What is U.S.D.A Choice Steak?

The United States Department of Agriculture (USDA) is the body that grades steak and certifies them as safe and high quality. These quality grades are widely used in the beef industry as a language that makes business transactions easier. Both sellers and costumers highly benefit from the great efficiency offered by these grade standards.

There are three main types of USDA steaks – Prime, Choice, and Select. This article is going to talk specifically about USDA Choice Steak.

What Makes Great Steak

Before we talk about USDA Choice Steak, let us first have a look at the factors that make good steak. There are two main things looked at to determine the best beef – marbling and age.


Also referred to as intra-muscular fat, marbling is the most prized feature in steaks. It is mostly characterized by streaks of fat between the muscle tissues. When you cook the steak, the fat melts away, offering your meat with unparalleled tenderness, and a rich flavor.


Another important element often looked at when analyzing the quality of steak is age. Younger steaks offer more flavor and tenderness than older cuts. It is because of this factor that most Choice and Prime cuts come from steers 1 to 3 years in age. You can know the age of the steak you want to purchase by simply looking at the color, as steaks turn to a darker color with age.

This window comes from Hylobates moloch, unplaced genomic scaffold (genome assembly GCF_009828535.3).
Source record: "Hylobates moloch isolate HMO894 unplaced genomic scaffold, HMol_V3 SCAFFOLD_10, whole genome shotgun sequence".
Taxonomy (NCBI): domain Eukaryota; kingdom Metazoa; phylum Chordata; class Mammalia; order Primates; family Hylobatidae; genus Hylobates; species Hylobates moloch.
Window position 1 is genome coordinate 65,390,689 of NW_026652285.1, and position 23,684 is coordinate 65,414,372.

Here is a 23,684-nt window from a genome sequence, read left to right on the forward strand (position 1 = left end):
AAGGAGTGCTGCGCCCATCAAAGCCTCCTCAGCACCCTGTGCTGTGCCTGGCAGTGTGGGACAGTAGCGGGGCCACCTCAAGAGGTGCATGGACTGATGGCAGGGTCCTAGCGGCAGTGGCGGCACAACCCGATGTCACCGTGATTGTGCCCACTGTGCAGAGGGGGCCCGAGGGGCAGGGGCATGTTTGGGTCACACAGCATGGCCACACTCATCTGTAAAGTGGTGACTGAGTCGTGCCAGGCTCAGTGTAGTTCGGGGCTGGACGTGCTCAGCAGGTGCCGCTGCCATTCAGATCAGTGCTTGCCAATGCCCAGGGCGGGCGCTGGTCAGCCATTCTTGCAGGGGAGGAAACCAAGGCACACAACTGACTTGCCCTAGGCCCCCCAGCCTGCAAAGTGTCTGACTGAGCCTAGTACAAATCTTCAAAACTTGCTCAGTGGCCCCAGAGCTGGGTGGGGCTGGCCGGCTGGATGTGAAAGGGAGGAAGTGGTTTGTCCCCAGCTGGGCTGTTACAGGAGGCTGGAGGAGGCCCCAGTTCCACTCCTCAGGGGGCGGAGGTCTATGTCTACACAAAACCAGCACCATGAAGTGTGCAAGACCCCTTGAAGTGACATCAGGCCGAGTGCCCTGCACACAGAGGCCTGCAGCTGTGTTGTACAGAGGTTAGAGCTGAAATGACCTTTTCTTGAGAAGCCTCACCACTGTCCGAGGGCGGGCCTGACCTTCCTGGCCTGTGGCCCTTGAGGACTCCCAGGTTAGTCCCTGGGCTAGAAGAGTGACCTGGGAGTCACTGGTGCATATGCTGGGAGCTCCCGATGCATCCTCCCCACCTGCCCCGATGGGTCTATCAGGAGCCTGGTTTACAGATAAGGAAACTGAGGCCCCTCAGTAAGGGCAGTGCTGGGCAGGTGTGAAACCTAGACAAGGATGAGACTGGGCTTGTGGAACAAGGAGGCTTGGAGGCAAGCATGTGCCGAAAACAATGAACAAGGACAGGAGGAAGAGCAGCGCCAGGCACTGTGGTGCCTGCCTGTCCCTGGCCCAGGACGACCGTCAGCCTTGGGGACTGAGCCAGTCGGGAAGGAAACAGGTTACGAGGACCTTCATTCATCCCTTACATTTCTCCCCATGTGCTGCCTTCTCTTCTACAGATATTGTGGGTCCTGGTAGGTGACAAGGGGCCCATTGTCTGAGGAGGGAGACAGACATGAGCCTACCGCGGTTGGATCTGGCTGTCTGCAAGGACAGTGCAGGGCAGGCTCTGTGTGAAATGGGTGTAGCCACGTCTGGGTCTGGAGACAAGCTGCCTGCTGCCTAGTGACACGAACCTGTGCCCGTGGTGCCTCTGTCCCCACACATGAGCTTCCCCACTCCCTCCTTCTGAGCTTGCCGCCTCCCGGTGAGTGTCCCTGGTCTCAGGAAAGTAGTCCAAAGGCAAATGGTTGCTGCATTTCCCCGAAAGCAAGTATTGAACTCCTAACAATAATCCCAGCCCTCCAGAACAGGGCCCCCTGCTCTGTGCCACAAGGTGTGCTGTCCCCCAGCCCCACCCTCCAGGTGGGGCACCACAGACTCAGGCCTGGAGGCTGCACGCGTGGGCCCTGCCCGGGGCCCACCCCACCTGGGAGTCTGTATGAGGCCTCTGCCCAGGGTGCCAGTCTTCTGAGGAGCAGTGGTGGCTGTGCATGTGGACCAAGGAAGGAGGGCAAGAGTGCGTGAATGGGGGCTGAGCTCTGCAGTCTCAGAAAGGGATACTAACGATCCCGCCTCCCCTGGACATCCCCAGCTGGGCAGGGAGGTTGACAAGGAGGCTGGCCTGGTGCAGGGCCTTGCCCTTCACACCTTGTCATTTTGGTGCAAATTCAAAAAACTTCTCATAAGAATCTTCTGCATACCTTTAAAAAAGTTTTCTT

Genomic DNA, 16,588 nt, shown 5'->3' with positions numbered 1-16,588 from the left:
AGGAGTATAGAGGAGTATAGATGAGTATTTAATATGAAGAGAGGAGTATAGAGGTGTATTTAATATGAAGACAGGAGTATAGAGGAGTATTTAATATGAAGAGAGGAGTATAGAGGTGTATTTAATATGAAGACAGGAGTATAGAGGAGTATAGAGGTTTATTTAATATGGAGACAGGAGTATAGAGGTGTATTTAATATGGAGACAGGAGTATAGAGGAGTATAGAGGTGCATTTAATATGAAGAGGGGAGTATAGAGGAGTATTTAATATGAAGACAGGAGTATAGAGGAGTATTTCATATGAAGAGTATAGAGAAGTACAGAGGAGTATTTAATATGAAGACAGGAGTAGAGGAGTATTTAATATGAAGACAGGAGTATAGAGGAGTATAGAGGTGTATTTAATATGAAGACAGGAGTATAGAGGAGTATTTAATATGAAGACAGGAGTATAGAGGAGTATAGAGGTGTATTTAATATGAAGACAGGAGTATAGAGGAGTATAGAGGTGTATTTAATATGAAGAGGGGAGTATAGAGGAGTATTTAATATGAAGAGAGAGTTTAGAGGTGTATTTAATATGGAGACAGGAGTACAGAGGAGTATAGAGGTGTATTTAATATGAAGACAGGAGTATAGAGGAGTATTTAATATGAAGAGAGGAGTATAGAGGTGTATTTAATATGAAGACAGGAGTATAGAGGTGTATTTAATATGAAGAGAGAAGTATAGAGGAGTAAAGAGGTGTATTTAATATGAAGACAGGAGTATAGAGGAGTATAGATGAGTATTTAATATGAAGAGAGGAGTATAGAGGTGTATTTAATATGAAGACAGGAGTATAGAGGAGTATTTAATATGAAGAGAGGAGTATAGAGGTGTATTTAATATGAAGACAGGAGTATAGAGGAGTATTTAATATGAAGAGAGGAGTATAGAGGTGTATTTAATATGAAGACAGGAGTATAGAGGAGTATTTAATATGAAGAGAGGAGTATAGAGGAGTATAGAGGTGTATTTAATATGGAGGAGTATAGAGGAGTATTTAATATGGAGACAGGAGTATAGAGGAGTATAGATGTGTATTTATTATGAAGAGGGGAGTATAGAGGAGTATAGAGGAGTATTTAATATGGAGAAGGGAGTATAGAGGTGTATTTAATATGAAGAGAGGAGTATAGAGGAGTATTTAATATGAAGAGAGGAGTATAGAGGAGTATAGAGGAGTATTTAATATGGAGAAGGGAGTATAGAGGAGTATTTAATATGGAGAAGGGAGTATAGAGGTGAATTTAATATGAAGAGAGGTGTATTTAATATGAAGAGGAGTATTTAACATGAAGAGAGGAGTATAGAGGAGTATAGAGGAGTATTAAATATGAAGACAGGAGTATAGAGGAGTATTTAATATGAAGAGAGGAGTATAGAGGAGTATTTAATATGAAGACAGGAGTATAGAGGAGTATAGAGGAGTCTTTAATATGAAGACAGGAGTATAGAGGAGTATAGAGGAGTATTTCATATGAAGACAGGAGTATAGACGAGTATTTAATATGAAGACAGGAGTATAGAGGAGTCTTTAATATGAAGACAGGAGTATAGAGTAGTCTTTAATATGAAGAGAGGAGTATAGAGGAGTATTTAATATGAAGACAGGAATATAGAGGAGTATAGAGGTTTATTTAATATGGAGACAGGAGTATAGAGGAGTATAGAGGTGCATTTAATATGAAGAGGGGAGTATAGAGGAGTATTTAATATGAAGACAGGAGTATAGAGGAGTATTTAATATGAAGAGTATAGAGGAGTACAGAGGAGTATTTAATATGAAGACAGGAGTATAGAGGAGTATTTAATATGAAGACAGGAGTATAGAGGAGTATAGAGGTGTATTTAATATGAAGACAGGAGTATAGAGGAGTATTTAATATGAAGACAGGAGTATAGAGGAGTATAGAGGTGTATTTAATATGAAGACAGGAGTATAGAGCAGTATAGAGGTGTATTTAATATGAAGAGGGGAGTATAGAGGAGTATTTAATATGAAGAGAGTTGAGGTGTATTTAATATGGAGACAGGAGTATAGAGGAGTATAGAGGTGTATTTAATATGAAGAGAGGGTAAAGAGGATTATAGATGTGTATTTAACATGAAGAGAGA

USDA Choice Steak

Anyone that has gotten a chance to enjoy USDA Choice Steak understands that it is tender, juicy, and has an outstanding flavor that makes it unique from other steaks. Choice of high quality, but has a less marbling compared to Prime. However, it is widely available to customers in restaurants and supermarkets. In fact, it accounts for about 50% of all graded beef in the United States. Choice steak can be cooked with either moist or dry heat methods without leading to excessive dryness. Consumers are free to grill, roast, bake, or fry this beef, as well as braise and stew it.

As a general rule for grading beef, the younger the beef and the greater the marbling, the better the grading. High marbling simply means that beef has more fatty tissue, providing a more juicer, tender, and flavorful experience. On the other hand, younger beef means it has a finer texture. USDA Choice steak comes in the middle category, and thus has modest marbling.

Choice steak might not be the cut, like Prime, but it is still a high-quality steak. It is rated just below the Prime, and is readily available in most restaurants and grocery stores. A Choice steak will at most times have the same reddish-pink color of Prime, but has a lower level of marbling. The amount of marbling that a Choice steak has can vary widely and depends on the exact place it is cut. Therefore, it is always a good idea to inspect the Choice steak you purchase for the marbling it contains.